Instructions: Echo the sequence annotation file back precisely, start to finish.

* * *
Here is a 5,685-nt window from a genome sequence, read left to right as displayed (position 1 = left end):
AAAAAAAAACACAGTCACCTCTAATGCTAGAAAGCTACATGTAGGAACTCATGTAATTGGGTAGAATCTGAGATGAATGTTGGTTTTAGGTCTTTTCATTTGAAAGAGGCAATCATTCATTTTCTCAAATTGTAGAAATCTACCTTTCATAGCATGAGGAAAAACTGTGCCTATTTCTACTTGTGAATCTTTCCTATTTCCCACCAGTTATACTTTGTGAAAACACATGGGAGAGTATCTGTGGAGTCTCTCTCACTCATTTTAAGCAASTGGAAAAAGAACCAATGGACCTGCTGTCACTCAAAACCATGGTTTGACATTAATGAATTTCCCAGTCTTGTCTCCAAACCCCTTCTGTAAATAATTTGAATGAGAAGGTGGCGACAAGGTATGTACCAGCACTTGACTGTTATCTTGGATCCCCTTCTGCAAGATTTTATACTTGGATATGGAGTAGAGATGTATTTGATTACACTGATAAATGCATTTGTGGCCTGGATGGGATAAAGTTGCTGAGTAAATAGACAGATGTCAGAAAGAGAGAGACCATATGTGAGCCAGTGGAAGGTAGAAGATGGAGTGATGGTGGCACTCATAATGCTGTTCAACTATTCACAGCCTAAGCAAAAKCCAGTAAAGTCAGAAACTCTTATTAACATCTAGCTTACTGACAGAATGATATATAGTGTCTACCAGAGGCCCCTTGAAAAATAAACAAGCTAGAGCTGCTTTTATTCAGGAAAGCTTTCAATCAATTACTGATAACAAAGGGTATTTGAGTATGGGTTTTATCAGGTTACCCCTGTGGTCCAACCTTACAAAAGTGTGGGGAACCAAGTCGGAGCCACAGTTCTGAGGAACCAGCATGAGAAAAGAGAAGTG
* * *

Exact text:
Here is a 5,685-nt window from a genome sequence, read left to right as displayed (position 1 = left end):
AAAAAAAAACACAGTCACCTCTAATGCTAGAAAGCTACATGTAGGAACTCATGTAATTGGGTAGAATCTGAGATGAATGTTGGTTTTAGGTCTTTTCATTTGAAAGAGGCAATCATTCATTTTCTCAAATTGTAGAAATCTACCTTTCATAGCATGAGGAAAAACTGTGCCTATTTCTACTTGTGAATCTTTCCTATTTCCCACCAGTTATACTTTGTGAAAACACATGGGAGAGTATCTGTGGAGTCTCTCTCACTCATTTTAAGCAASTGGAAAAAGAACCAATGGACCTGCTGTCACTCAAAACCATGGTTTGACATTAATGAATTTCCCAGTCTTGTCTCCAAACCCCTTCTGTAAATAATTTGAATGAGAAGGTGGCGACAAGGTATGTACCAGCACTTGACTGTTATCTTGGATCCCCTTCTGCAAGATTTTATACTTGGATATGGAGTAGAGATGTATTTGATTACACTGATAAATGCATTTGTGGCCTGGATGGGATAAAGTTGCTGAGTAAATAGACAGATGTCAGAAAGAGAGAGACCATATGTGAGCCAGTGGAAGGTAGAAGATGGAGTGATGGTGGCACTCATAATGCTGTTCAACTATTCACAGCCTAAGCAAAAKCCAGTAAAGTCAGAAACTCTTATTAACATCTAGCTTACTGACAGAATGATATATAGTGTCTACCAGAGGCCCCTTGAAAAATAAACAAGCTAGAGCTGCTTTTATTCAGGAAAGCTTTCAATCAATTACTGATAACAAAGGGTATTTGAGTATGGGTTTTATCAGGTTACCCCTGTGGTCCAACCTTACAAAAGTGTGGGGAACCAAGTCGGAGCCACAGTTCTGAGGAACCAGCATGAGAAAAGAGAAGTG